Hazard Identification/Assessment
The process of hazard identification and assessment involves a thorough review that should include, but not be limited to, the following points:

  1. Transportation, materials, handling, hoisting, equipment or product installation, temporary structures, material
  2. Environmental concerns.
  3. Consultation with the client regarding potential hazards when working in or adjacent to operating facilities.
  4. Resources such as material safety data sheets (MSDSs) to determine potential hazards from on-site materials.
  5. Proximity to traffic and public ways.

Because construction sites are frequently fast changing, the process of hazard assessment must be ongoing to accommodate the dynamic environment.  Once hazards are identified, the next task is to assess the potential or risk involved in each.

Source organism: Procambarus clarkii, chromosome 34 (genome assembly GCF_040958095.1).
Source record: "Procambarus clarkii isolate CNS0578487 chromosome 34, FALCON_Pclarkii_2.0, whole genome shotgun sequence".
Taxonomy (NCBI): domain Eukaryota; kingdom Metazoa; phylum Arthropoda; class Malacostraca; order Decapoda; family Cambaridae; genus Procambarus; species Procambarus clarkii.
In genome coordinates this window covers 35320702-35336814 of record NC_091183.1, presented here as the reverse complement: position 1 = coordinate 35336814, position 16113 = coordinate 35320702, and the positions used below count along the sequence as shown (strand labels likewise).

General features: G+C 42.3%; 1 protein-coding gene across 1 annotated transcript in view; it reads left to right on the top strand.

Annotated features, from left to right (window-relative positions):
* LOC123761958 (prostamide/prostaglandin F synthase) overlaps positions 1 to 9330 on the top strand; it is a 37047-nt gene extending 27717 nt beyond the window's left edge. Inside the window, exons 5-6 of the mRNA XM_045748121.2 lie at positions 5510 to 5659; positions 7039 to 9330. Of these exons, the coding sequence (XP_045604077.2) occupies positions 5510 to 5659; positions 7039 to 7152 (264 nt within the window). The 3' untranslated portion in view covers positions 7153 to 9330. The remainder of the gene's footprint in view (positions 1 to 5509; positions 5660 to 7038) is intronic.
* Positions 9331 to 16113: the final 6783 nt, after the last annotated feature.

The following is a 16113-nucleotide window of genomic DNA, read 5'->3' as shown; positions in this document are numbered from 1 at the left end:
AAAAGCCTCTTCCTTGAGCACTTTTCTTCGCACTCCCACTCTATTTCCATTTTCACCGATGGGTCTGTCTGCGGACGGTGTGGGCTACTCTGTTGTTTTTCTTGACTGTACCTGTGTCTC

For each hazard identified, ask:

  • What can go wrong?
  • What are the consequences?

For each potential hazard it is important to identify resources necessary for an appropriate emergency response. For most events in construction, a simple analysis based on the experience of the people involved on the project is likely sufficient.

Emergency Resources
It is important to identify which resources are available and have contingency plans in place to make up for any deficiencies.

Employee training, ability and equipment on hand will also determine what action you take.  Sometimes all you can do is warn, evacuate, and protect people in the area until the appropriate resources arrive.